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Northern Corn Leaf Blight

© Purdue University, Plant and Pest Diagnostic Laboratory

Pathogen(s) causing disease:

Exserohilum turcicum (previously called Helmithosporium turcicum)


Predominantly corn-growing areas with humid climates


Long cigar-shaped gray-green or tan lesions. As the disease develops, the lesions spread to all leafy structures, including the husks.


 Favored by extended wet, cool, humid weather, minimum tillage, and continuous corn. Usually occurs during or after pollination.


  • Planting resistant hybrids is the most effective method for control of NCLB. Two types of resistant hybrids are available to growers to control northern corn leaf blight: partial resistant hybrids, which protect against all four of the known races of the fungus and race-specific resistant hybrids, which protect against a specific race. Partial resistant hybrids are the most common, but hybrids with both types of resistance are available. Resistant hybrids should be planted in all commercial dent corn production fields.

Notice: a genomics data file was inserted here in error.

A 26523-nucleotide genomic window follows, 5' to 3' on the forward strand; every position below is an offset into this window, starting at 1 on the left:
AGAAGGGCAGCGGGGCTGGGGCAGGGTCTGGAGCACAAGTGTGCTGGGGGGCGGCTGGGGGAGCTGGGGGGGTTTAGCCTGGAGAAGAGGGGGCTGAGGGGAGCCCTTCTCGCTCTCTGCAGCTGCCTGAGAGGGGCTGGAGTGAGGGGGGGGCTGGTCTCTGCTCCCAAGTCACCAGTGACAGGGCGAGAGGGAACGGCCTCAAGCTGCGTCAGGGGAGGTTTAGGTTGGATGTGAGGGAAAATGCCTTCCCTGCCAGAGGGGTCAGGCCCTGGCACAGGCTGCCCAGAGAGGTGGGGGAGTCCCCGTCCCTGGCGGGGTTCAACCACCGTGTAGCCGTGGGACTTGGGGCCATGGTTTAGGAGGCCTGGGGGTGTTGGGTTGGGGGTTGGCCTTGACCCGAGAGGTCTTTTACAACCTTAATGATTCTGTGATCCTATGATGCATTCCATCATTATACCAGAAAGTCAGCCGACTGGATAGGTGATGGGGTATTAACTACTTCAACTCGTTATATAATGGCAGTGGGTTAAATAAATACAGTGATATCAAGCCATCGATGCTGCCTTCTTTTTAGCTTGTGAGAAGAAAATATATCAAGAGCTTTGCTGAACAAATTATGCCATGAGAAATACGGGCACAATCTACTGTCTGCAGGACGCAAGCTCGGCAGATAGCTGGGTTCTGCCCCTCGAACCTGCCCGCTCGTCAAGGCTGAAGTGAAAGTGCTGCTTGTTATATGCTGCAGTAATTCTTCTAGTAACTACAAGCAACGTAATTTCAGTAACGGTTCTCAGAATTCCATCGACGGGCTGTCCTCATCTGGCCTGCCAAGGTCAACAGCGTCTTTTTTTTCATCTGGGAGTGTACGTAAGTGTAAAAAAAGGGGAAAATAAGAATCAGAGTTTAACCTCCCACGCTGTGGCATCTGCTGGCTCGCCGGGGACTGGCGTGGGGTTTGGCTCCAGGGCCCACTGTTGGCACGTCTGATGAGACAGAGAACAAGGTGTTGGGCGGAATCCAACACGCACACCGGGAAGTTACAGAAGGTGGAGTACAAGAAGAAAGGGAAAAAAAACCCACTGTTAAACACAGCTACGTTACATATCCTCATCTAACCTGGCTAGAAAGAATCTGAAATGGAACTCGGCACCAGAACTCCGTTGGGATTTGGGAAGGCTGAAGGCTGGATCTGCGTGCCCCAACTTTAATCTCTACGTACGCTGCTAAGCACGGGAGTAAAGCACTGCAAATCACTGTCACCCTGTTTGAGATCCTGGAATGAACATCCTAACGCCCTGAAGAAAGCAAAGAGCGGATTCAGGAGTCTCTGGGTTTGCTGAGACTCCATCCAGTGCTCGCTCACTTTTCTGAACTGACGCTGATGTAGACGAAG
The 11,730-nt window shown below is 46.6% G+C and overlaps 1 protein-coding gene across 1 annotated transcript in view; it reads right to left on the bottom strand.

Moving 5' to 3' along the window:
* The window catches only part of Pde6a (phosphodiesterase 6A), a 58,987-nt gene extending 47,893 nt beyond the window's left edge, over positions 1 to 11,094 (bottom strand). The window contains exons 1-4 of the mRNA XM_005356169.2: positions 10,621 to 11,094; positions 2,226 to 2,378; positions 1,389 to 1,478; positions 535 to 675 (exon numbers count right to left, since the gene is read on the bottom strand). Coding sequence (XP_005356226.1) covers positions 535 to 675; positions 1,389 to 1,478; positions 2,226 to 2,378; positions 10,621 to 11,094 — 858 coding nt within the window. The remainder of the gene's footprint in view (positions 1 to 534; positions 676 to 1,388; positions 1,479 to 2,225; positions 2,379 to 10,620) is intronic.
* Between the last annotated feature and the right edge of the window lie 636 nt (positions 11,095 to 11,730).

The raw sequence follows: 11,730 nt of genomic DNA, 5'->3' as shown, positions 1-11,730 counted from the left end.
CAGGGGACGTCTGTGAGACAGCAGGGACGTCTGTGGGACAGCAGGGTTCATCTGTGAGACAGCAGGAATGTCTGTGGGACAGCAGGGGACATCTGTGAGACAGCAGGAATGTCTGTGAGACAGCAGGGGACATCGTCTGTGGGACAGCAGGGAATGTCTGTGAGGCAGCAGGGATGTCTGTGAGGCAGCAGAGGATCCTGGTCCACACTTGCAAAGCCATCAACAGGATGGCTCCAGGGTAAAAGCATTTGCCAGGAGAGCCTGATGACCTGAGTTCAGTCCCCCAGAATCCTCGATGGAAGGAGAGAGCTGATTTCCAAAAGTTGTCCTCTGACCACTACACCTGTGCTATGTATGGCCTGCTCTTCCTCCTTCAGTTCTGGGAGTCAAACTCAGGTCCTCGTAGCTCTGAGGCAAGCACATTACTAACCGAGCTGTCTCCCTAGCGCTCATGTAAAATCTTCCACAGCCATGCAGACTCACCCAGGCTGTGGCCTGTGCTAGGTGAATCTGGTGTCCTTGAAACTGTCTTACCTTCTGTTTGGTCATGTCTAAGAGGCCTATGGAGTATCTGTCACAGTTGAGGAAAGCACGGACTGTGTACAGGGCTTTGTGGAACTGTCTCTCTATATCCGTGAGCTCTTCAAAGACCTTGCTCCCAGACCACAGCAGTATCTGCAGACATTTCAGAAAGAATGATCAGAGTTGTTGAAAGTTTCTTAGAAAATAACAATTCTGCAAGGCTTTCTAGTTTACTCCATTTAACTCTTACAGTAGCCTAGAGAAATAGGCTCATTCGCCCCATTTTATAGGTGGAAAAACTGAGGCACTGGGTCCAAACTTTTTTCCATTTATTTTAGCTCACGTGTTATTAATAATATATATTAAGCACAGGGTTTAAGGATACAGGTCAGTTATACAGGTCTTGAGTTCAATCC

• A one- to two-year rotation away from corn and destruction of old corn residues by tillage may be helpful in controlling the disease if susceptible hybrids must be grown.


This disease rarely causes significant yield losses during dry weather, but during wet weather it may result in losses of over 30 per cent if established on the upper leaves of the plant by the silking stage of development. If leaf damage is only moderate or is delayed until 6 weeks after silking, yield losses are minimal. Northern corn leaf blight also predisposes corn to stalk rot by increasing stress on the plants.


Purdue University
The Ohio State University

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